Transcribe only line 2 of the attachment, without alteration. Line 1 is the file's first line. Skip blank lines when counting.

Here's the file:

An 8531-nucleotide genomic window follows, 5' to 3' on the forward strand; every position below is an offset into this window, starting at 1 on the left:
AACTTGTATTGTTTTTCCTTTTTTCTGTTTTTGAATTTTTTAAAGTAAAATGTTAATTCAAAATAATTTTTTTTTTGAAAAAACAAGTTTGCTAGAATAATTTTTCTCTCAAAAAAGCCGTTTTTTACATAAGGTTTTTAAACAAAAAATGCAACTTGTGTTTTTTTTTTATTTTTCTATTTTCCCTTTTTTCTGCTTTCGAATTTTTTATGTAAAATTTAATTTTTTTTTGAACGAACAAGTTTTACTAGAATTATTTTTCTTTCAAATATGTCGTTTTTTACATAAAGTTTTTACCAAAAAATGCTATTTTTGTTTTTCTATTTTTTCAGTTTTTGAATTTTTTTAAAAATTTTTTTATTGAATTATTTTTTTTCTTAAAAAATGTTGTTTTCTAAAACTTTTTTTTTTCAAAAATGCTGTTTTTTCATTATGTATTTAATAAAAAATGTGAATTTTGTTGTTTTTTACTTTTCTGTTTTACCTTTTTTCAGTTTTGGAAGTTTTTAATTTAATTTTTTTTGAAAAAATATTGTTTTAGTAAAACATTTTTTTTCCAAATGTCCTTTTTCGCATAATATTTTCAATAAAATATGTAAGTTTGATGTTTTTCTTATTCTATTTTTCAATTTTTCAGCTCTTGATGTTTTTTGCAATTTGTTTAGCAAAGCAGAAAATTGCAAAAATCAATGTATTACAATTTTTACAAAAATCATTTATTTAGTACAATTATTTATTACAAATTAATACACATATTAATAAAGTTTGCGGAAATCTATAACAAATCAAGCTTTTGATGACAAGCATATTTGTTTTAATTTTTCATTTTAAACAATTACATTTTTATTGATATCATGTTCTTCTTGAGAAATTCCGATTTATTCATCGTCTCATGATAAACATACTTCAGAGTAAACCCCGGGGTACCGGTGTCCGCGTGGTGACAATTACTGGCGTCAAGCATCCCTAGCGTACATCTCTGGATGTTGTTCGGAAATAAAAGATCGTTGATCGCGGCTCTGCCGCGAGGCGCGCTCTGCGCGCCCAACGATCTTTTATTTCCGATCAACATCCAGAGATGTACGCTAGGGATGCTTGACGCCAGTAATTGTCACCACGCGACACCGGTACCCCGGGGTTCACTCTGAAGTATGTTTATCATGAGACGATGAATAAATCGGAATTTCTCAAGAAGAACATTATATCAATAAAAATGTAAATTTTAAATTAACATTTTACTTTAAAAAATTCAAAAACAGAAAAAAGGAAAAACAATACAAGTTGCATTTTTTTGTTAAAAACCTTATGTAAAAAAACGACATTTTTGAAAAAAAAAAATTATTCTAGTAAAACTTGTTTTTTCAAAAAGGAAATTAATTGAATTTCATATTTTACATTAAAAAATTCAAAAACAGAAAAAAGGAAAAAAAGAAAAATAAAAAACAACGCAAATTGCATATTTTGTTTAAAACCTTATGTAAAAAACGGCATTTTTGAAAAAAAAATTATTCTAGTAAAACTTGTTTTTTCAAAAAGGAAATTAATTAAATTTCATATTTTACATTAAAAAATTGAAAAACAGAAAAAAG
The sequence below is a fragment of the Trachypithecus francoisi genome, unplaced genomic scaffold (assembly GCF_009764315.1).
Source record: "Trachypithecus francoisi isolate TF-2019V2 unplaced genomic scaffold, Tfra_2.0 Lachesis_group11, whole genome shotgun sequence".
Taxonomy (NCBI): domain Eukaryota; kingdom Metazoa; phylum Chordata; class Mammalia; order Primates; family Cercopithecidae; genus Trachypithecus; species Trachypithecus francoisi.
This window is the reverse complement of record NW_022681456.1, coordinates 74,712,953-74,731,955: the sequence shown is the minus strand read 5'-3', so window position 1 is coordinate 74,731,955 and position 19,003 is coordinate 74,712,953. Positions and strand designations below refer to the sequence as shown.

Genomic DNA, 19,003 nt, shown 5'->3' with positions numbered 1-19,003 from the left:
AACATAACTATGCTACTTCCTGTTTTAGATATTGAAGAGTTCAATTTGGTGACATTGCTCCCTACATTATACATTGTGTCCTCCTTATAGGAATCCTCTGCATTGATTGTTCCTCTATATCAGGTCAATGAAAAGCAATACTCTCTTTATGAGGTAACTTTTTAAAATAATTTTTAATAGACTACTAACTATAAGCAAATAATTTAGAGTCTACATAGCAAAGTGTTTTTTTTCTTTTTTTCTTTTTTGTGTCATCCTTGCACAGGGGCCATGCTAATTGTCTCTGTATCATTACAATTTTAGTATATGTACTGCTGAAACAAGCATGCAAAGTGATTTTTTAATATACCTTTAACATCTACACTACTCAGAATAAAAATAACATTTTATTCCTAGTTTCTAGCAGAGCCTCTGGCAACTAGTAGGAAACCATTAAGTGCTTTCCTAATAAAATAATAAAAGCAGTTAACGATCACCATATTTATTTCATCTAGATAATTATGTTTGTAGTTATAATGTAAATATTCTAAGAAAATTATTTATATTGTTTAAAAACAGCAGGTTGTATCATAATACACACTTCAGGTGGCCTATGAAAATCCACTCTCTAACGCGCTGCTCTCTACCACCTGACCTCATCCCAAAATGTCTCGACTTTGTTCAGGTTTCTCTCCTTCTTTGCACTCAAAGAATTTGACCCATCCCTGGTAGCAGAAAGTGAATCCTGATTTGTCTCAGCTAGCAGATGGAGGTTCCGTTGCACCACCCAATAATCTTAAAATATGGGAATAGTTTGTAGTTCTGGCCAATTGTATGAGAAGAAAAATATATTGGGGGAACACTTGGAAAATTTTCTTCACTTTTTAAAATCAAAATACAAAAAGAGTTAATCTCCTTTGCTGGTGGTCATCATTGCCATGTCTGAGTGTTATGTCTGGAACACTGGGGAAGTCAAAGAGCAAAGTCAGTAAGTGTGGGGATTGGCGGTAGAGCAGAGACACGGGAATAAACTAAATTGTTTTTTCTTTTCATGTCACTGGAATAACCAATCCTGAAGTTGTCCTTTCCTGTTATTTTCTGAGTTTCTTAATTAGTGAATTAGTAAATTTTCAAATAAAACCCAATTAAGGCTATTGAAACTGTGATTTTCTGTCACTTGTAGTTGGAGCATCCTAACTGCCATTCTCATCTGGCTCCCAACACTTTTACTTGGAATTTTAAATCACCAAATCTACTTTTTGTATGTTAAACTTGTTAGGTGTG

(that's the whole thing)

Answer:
AACTTGTATTGTTTTTCCTTTTTTCTGTTTTTGAATTTTTTAAAGTAAAATGTTAATTCAAAATAATTTTTTTTTTGAAAAAACAAGTTTGCTAGAATAATTTTTCTCTCAAAAAAGCCGTTTTTTACATAAGGTTTTTAAACAAAAAATGCAACTTGTGTTTTTTTTTTATTTTTCTATTTTCCCTTTTTTCTGCTTTCGAATTTTTTATGTAAAATTTAATTTTTTTTTGAACGAACAAGTTTTACTAGAATTATTTTTCTTTCAAATATGTCGTTTTTTACATAAAGTTTTTACCAAAAAATGCTATTTTTGTTTTTCTATTTTTTCAGTTTTTGAATTTTTTTAAAAATTTTTTTATTGAATTATTTTTTTTCTTAAAAAATGTTGTTTTCTAAAACTTTTTTTTTTCAAAAATGCTGTTTTTTCATTATGTATTTAATAAAAAATGTGAATTTTGTTGTTTTTTACTTTTCTGTTTTACCTTTTTTCAGTTTTGGAAGTTTTTAATTTAATTTTTTTTGAAAAAATATTGTTTTAGTAAAACATTTTTTTTCCAAATGTCCTTTTTCGCATAATATTTTCAATAAAATATGTAAGTTTGATGTTTTTCTTATTCTATTTTTCAATTTTTCAGCTCTTGATGTTTTTTGCAATTTGTTTAGCAAAGCAGAAAATTGCAAAAATCAATGTATTACAATTTTTACAAAAATCATTTATTTAGTACAATTATTTATTACAAATTAATACACATATTAATAAAGTTTGCGGAAATCTATAACAAATCAAGCTTTTGATGACAAGCATATTTGTTTTAATTTTTCATTTTAAACAATTACATTTTTATTGATATCATGTTCTTCTTGAGAAATTCCGATTTATTCATCGTCTCATGATAAACATACTTCAGAGTAAACCCCGGGGTACCGGTGTCCGCGTGGTGACAATTACTGGCGTCAAGCATCCCTAGCGTACATCTCTGGATGTTGTTCGGAAATAAAAGATCGTTGATCGCGGCTCTGCCGCGAGGCGCGCTCTGCGCGCCCAACGATCTTTTATTTCCGATCAACATCCAGAGATGTACGCTAGGGATGCTTGACGCCAGTAATTGTCACCACGCGACACCGGTACCCCGGGGTTCACTCTGAAGTATGTTTATCATGAGACGATGAATAAATCGGAATTTCTCAAGAAGAACATTATATCAATAAAAATGTAAATTTTAAATTAACATTTTACTTTAAAAAATTCAAAAACAGAAAAAAGGAAAAACAATACAAGTTGCATTTTTTTGTTAAAAACCTTATGTAAAAAAACGACATTTTTGAAAAAAAAAAATTATTCTAGTAAAACTTGTTTTTTCAAAAAGGAAATTAATTGAATTTCATATTTTACATTAAAAAATTCAAAAACAGAAAAAAGGAAAAAAAGAAAAATAAAAAACAACGCAAATTGCATATTTTGTTTAAAACCTTATGTAAAAAACGGCATTTTTGAAAAAAAAATTATTCTAGTAAAACTTGTTTTTTCAAAAAGGAAATTAATTAAATTTCATATTTTACATTAAAAAATTGAAAAACAGAAAAAAG